The new images can be accessed easily by clicking on the ‘Featured Content’ checkbox in the Google Earth sidebar and further clicking on the ESA icon.
People can take a journey around the globe, exploring detailed images of amazing landmarks and finding out about important changes to the environment. Helpful information, bubbles of facts and figures, scientific explanations and theories will appear underneath the images.
Google Earth Director John Hanke said: "We are inspired to see the European Space Agency using Google Earth to show such fascinating information about our planet through these striking images. This is another important step in helping people around the world to understand more about their environment."
ESA’s Director of Earth Observation Programmes Dr. Volker Liebig said: "Integrating ESA images into Google Earth provides an excellent opportunity to create public awareness and interest for space technologies, and in particular for those related to Earth observation and the protection of the environment."
"The imagery has been specifically chosen to afford Google Earth users the possibility to tour the planet from a bird’s eye view and to gain a different perspective and appreciation of their planet by witnessing its splendour as well as its vulnerable spots."
The images in the collection are acquired by ESA’s Envisat – the largest environmental satellite ever built – ERS and Proba satellites. ESA’s Envisat, launched in 2002, acquires data using three imaging sensors: Advanced Synthetic Aperture Radar (ASAR), Medium Resolution Imaging Spectrometer (MERIS) and Advanced Along-Track Scanning Radiometer (AATSR).
The ASAR instrument uses radar to map the land, profile waves and ice, monitor land use and types of vegetation and measure some of the properties of the surface. MERIS acquires images of the planet’s surface and clouds in sunlight, capturing visible light and some of the infrared part of the spectrum. The AATSR sensor scans land and ocean surfaces to measure sea temperature, detect hot spots from forest fires and map the extent of vegetation in different regions.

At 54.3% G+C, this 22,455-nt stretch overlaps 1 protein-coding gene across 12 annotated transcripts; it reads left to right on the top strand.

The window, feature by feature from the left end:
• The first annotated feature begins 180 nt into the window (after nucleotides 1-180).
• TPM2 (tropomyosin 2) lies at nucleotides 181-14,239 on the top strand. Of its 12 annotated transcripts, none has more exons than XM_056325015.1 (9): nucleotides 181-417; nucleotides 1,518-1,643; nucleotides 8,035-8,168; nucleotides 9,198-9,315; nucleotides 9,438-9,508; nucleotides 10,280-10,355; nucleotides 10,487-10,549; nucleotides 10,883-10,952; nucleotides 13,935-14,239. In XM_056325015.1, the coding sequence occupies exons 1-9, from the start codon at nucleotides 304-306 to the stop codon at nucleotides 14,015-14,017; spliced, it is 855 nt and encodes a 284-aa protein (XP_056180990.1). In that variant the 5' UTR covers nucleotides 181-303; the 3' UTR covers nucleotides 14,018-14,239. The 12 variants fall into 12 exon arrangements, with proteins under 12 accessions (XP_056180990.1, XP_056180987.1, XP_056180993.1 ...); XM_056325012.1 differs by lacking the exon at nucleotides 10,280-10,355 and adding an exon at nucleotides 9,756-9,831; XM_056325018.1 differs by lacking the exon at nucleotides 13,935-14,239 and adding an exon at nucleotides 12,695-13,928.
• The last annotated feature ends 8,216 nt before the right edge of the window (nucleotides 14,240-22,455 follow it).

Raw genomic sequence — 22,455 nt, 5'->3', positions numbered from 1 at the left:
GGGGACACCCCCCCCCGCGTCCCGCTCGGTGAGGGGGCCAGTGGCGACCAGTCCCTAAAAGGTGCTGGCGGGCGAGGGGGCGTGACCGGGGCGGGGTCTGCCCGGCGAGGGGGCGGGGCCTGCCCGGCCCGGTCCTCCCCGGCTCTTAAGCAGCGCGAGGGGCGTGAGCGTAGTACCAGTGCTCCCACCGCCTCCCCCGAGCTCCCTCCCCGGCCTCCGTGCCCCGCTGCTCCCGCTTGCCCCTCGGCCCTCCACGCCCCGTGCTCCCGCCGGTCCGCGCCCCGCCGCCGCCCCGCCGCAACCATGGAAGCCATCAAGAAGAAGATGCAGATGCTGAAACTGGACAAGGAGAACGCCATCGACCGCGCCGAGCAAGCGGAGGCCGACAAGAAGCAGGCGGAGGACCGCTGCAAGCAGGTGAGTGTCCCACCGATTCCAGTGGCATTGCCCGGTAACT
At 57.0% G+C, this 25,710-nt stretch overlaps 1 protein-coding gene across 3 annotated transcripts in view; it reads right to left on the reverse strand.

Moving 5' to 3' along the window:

Data from these sensors play a vital role in helping scientists, governments and others to understand the causes and consequences of global environmental changes – including detecting El Nino events, unravelling the mysteries of global warming, tracking global deforestation and pollution and gaining crucial insights into the rise in ocean levels.
‘Featured Content’ on Google Earth was launched in September and provides an opportunity for content providers like ESA to showcase content such as famous landmarks and scientific information.
Other providers on ‘Featured Content’ include:
United Nations Environmental Programme – The UNEP overlay for Google Earth includes successive time-stamped images illustrating 100 areas of extreme environmental degradation around the world. From the deforestation of the Amazon to the fallout of raging forest fires in Sub-Sahara Africa and the decline of the Aral Sea in Central Asia, this before-and-after imagery spanning the past 30 years offers users an online resource for learning about environmental crisis zones around the world.
Discovery Networks World Tour – The Discovery overlay enables travel enthusiasts and armchair tourists alike the opportunity to virtually visit major world attractions, cities, and natural wonders through Google Earth. Featuring streaming Discovery video segments, users can learn about the history and significance of various world landmarks, national parks, American and European cities, and African locations. These multimedia vignettes introduce users to the wonders of King Tut’s tomb in the Valley of Kings to the history of the gate of the Itsukushima Shrine in Japan.